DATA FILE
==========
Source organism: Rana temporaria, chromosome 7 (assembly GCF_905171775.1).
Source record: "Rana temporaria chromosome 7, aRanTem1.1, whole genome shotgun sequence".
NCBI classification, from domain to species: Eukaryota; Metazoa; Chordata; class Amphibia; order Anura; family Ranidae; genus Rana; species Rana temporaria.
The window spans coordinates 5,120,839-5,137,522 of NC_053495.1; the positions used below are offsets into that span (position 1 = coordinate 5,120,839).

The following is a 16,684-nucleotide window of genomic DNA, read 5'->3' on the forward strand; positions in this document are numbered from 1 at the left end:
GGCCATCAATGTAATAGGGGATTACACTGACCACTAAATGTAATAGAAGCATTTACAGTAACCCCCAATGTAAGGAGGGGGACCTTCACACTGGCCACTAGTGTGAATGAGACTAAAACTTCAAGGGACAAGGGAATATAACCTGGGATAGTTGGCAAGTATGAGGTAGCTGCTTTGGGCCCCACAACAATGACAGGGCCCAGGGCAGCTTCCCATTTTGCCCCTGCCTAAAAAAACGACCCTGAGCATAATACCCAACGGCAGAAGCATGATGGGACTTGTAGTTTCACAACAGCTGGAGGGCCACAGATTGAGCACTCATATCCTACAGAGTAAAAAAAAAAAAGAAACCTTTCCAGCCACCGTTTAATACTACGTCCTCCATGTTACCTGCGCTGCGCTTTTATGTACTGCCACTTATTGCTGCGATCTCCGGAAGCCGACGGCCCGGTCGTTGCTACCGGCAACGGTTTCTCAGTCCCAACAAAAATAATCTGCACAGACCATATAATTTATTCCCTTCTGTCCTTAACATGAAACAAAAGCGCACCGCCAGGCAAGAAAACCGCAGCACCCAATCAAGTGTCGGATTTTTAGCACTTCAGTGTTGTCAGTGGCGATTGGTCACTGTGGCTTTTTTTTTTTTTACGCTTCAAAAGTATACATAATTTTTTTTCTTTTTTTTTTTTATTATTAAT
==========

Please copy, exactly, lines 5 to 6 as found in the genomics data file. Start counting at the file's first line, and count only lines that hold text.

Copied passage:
The following is a 16,684-nucleotide window of genomic DNA, read 5'->3' on the forward strand; positions in this document are numbered from 1 at the left end:
GGCCATCAATGTAATAGGGGATTACACTGACCACTAAATGTAATAGAAGCATTTACAGTAACCCCCAATGTAAGGAGGGGGACCTTCACACTGGCCACTAGTGTGAATGAGACTAAAACTTCAAGGGACAAGGGAATATAACCTGGGATAGTTGGCAAGTATGAGGTAGCTGCTTTGGGCCCCACAACAATGACAGGGCCCAGGGCAGCTTCCCATTTTGCCCCTGCCTAAAAAAACGACCCTGAGCATAATACCCAACGGCAGAAGCATGATGGGACTTGTAGTTTCACAACAGCTGGAGGGCCACAGATTGAGCACTCATATCCTACAGAGTAAAAAAAAAAAAGAAACCTTTCCAGCCACCGTTTAATACTACGTCCTCCATGTTACCTGCGCTGCGCTTTTATGTACTGCCACTTATTGCTGCGATCTCCGGAAGCCGACGGCCCGGTCGTTGCTACCGGCAACGGTTTCTCAGTCCCAACAAAAATAATCTGCACAGACCATATAATTTATTCCCTTCTGTCCTTAACATGAAACAAAAGCGCACCGCCAGGCAAGAAAACCGCAGCACCCAATCAAGTGTCGGATTTTTAGCACTTCAGTGTTGTCAGTGGCGATTGGTCACTGTGGCTTTTTTTTTTTTTACGCTTCAAAAGTATACATAATTTTTTTTCTTTTTTTTTTTTATTATTAAT